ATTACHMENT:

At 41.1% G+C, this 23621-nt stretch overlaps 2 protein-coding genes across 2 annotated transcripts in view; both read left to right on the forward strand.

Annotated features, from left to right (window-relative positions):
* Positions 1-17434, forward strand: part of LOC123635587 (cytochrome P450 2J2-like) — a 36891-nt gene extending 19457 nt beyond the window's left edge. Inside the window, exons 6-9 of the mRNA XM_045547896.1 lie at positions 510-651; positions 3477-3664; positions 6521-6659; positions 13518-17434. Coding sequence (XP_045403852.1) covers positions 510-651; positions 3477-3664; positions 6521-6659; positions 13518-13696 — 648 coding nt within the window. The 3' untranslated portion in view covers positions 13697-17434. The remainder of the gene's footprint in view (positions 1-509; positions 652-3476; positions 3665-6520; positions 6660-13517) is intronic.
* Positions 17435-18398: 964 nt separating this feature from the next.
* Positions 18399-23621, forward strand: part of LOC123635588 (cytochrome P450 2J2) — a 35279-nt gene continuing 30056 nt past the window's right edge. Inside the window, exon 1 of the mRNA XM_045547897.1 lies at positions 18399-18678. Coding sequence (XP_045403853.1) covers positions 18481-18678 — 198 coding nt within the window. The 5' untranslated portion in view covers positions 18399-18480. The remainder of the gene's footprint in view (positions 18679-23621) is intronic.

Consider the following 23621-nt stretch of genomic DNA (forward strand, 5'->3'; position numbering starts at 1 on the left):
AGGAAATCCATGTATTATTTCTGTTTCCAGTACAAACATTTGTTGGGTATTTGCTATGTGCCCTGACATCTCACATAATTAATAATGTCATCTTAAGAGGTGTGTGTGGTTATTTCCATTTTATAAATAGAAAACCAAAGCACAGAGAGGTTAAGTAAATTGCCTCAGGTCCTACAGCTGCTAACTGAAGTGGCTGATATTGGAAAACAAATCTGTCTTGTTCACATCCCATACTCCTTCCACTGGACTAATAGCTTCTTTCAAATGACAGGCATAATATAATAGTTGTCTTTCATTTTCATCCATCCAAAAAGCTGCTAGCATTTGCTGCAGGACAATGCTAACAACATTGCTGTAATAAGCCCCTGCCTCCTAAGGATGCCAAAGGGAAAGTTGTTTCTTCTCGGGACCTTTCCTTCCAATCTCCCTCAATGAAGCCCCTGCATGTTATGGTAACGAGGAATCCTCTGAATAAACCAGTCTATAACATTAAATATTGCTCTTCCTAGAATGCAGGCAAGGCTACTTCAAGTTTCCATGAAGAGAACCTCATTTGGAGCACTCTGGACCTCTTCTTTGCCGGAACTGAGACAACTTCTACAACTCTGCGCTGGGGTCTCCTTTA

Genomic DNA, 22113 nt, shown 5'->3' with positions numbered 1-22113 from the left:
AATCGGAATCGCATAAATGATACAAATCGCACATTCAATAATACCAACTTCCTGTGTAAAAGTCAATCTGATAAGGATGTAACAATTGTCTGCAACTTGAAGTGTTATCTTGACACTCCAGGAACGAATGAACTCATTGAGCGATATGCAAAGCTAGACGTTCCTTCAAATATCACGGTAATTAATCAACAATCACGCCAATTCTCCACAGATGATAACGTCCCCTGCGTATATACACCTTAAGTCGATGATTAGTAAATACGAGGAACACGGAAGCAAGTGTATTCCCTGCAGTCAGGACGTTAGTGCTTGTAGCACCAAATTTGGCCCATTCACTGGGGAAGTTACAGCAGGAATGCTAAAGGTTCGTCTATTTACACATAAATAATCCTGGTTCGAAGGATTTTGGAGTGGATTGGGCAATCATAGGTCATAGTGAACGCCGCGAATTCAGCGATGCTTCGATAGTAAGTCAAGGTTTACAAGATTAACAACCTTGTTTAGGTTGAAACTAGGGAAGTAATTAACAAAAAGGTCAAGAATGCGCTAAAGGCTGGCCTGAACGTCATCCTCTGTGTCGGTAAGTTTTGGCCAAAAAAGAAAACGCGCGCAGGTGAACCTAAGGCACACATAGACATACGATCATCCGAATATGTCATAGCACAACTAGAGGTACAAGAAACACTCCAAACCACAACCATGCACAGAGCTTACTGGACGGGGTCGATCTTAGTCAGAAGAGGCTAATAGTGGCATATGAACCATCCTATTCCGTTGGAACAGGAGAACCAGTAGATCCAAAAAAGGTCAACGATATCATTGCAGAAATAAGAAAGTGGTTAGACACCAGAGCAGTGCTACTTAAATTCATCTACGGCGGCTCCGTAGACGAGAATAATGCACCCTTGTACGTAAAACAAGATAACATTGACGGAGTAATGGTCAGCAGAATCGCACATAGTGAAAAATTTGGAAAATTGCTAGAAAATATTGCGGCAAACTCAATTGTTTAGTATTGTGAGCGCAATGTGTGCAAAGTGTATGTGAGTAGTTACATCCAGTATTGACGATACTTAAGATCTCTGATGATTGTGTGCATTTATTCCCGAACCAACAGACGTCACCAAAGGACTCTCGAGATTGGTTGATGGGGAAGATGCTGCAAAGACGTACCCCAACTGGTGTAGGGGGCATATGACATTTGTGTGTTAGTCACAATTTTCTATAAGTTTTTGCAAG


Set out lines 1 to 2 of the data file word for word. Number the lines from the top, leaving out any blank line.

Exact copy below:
At 41.1% G+C, this 23621-nt stretch overlaps 2 protein-coding genes across 2 annotated transcripts in view; both read left to right on the forward strand.

Annotated features, from left to right (window-relative positions):